Ep. 10: The Business of Music with Guest Lance Ruby

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We are chatting with guitarist Lance Ruby today about the business of being a musician. He created the music for this podcast and is finishing up his masters degree in jazz performance at the University of Northern Colorado. Lance and I go way back. Our fathers were best men in each other's weddings and we've reconnected through his girlfriend Natasha who works for KRose Company. 

"Every working musician is an entrepreneur," he said. "They're an entrepreneur in a really real sense because you're working in the business of you. You're trying to promote you and what you do in music, and just like any other business you have a product. If you're a guitar teacher or an educator of some kind, you're selling the product of your teaching. If you're a studio musician, you're selling your services as a studio musician." Lance has tried to find strategies from more "straight-ahead entrepreneurs" to influence how he markets and provides services in the music world. 

Through this process, Lance has become a member of several bands local to his area in Northern Colorado. He teaches at a studio and has his own teaching studio, and he freelances in projects like composing our podcast music. 

"I think it’s important for businesses to try and develop an identity. I think if businesses like Apple, they’re kind of polarizing, but there is a personality behind that business. If you enjoy that personality, you buy those products," he said. 

Lance started playing guitar around 13 years old. " You have to put some amount of time in to really master the art of what you're trying to put out there," he said. His goals are to gig, play as much music as humanly possible, better his graft and find himself in situations where he has to learn more. "Anytime you're forced to learn a new type of music and not be comfortable with what you're doing, it forces you to grow.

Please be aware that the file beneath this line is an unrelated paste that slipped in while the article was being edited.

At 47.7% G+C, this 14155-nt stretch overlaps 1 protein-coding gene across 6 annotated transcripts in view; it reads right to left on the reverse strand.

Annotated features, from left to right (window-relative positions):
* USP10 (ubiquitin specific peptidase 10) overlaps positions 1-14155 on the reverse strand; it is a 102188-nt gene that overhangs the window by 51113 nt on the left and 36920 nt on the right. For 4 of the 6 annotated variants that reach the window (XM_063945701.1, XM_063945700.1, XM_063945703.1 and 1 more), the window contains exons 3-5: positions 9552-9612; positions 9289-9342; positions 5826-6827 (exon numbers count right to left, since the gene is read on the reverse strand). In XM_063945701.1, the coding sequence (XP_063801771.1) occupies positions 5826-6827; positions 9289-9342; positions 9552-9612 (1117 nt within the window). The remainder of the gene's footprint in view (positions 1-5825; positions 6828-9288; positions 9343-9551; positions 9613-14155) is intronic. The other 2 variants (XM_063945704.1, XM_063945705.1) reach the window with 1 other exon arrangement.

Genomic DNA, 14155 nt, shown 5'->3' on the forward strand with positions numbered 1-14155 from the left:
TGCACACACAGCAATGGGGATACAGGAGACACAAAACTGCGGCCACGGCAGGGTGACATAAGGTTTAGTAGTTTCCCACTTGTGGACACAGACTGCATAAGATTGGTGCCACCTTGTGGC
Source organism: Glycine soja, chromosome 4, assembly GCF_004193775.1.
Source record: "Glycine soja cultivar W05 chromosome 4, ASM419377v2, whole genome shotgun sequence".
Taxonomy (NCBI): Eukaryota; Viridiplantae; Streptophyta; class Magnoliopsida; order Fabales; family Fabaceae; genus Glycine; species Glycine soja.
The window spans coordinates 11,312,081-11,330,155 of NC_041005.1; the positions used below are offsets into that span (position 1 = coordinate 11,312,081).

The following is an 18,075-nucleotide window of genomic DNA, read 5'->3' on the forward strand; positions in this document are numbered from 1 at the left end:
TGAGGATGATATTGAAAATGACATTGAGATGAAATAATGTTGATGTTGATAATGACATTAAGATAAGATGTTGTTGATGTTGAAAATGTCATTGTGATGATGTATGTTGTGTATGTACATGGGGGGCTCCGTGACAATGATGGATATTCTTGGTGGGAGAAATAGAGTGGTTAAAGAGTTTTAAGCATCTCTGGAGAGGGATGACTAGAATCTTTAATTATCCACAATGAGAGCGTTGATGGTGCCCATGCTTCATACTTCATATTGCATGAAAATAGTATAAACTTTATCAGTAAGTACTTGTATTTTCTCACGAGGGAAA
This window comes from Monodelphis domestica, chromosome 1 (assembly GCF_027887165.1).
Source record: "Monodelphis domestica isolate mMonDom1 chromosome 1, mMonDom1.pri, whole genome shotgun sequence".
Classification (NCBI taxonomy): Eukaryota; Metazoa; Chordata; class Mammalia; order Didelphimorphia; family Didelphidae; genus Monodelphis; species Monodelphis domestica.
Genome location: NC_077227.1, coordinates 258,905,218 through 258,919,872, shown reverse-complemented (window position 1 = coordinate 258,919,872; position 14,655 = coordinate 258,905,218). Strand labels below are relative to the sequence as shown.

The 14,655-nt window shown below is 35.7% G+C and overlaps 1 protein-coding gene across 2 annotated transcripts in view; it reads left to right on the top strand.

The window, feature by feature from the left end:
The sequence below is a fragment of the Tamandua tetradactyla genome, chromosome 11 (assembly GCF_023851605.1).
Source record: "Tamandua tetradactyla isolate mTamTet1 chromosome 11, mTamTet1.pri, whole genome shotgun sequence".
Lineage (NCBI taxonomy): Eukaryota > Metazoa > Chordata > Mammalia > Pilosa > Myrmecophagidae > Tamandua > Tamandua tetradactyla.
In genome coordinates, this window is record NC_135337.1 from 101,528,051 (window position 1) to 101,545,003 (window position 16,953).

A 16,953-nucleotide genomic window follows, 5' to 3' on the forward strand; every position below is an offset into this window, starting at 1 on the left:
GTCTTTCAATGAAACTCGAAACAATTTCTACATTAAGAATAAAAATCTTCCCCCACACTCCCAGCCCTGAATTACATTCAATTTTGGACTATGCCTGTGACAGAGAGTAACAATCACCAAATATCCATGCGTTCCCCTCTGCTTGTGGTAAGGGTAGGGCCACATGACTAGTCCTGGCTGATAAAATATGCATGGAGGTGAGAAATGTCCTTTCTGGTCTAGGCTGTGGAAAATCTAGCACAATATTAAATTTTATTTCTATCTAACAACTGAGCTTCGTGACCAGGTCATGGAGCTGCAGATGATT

Although working musicians need to be business minded, you don't have to do it in an over-the-top manner. "You don’t have to be the cheesy guy at the mixer that’s handing out business cards. You can approach networking from a real place of humanity. Essentially it’s like making friends. You can make friends how you naturally make friends."

As with most entrepreneurs, it's hard for a musician to make a living doing one thing. Lance talked about finding ways to combine sources of revenue as a musician through teaching, gigging, freelance work, releasing records, and publishing books. "Try to think about creative solutions to get people to need you for more than one thing," he said. 

Listen in on this week's podcast to hear more about the business of music and how Lance defines success in this realm. 

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